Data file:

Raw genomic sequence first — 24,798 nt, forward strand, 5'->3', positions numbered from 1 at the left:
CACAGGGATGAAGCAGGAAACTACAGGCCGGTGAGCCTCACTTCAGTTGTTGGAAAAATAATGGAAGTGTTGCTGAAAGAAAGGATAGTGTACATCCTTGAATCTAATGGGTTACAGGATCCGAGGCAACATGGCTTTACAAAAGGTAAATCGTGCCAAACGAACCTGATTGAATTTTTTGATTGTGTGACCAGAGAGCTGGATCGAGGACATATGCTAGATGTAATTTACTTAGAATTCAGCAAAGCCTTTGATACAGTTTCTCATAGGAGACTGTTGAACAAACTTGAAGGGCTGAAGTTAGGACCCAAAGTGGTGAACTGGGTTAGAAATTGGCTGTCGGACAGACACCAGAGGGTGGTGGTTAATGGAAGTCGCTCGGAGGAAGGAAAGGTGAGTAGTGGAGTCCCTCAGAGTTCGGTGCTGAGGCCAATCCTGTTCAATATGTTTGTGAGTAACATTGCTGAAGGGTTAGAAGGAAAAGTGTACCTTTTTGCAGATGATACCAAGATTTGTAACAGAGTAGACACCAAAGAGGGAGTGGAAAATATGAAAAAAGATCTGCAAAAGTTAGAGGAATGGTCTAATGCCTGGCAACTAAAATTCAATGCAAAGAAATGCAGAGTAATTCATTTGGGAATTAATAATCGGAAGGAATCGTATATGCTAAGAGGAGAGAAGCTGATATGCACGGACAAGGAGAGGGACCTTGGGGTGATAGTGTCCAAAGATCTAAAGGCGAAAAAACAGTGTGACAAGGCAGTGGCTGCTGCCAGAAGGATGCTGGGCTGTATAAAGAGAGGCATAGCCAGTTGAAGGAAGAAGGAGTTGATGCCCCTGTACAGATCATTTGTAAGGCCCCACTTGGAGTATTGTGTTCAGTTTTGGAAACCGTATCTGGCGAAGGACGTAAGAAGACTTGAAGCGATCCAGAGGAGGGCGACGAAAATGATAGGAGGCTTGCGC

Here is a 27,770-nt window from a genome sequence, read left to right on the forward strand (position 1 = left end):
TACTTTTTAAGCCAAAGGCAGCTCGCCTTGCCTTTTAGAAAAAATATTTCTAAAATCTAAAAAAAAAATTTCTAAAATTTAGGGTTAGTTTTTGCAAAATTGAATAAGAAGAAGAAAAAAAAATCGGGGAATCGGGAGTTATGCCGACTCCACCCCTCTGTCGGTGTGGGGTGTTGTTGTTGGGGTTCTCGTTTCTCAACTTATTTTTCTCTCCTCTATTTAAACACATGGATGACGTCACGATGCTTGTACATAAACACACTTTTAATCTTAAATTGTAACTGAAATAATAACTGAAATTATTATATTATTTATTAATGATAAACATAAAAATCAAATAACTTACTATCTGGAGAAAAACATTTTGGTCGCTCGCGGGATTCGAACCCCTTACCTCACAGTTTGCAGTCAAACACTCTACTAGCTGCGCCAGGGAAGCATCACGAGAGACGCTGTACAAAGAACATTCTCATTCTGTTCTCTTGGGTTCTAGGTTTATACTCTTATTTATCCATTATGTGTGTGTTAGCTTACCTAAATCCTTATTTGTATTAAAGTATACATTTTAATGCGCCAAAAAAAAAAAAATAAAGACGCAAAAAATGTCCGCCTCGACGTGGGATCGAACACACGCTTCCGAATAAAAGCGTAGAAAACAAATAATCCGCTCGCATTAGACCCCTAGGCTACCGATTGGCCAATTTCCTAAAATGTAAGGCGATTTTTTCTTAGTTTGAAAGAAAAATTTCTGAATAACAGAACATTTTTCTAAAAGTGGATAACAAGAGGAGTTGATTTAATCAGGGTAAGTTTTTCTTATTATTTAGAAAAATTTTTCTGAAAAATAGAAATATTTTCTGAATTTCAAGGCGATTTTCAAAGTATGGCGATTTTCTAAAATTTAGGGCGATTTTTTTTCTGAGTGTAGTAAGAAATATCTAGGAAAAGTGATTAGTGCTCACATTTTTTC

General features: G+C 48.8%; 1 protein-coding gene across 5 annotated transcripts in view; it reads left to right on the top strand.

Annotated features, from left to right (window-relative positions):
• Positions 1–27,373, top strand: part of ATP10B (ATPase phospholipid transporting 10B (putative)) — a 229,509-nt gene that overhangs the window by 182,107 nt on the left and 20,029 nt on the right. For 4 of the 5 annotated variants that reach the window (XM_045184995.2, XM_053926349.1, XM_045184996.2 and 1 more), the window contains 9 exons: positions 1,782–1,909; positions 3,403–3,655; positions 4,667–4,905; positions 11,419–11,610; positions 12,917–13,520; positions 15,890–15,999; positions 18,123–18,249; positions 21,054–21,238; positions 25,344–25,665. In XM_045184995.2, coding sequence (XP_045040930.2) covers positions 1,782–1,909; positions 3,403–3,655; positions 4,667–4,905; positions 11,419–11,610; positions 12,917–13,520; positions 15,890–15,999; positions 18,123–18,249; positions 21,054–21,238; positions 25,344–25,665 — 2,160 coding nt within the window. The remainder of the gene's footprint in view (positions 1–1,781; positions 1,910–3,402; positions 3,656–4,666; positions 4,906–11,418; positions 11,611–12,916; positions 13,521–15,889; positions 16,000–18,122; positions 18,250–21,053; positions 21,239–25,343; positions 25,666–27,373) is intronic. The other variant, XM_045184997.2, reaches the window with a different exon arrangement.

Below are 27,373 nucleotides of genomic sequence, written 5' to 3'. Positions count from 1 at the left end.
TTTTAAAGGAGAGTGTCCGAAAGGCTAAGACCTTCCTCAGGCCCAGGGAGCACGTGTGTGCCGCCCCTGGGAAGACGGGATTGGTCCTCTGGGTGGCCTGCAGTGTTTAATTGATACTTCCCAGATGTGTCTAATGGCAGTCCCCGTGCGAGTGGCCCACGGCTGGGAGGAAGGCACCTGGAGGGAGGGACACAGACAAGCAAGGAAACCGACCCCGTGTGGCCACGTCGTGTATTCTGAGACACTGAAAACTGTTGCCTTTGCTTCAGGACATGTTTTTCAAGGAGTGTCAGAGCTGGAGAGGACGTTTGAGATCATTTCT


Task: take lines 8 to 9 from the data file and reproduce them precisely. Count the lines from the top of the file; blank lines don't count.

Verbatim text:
Below are 27,373 nucleotides of genomic sequence, written 5' to 3'. Positions count from 1 at the left end.
TTTTAAAGGAGAGTGTCCGAAAGGCTAAGACCTTCCTCAGGCCCAGGGAGCACGTGTGTGCCGCCCCTGGGAAGACGGGATTGGTCCTCTGGGTGGCCTGCAGTGTTTAATTGATACTTCCCAGATGTGTCTAATGGCAGTCCCCGTGCGAGTGGCCCACGGCTGGGAGGAAGGCACCTGGAGGGAGGGACACAGACAAGCAAGGAAACCGACCCCGTGTGGCCACGTCGTGTATTCTGAGACACTGAAAACTGTTGCCTTTGCTTCAGGACATGTTTTTCAAGGAGTGTCAGAGCTGGAGAGGACGTTTGAGATCATTTCT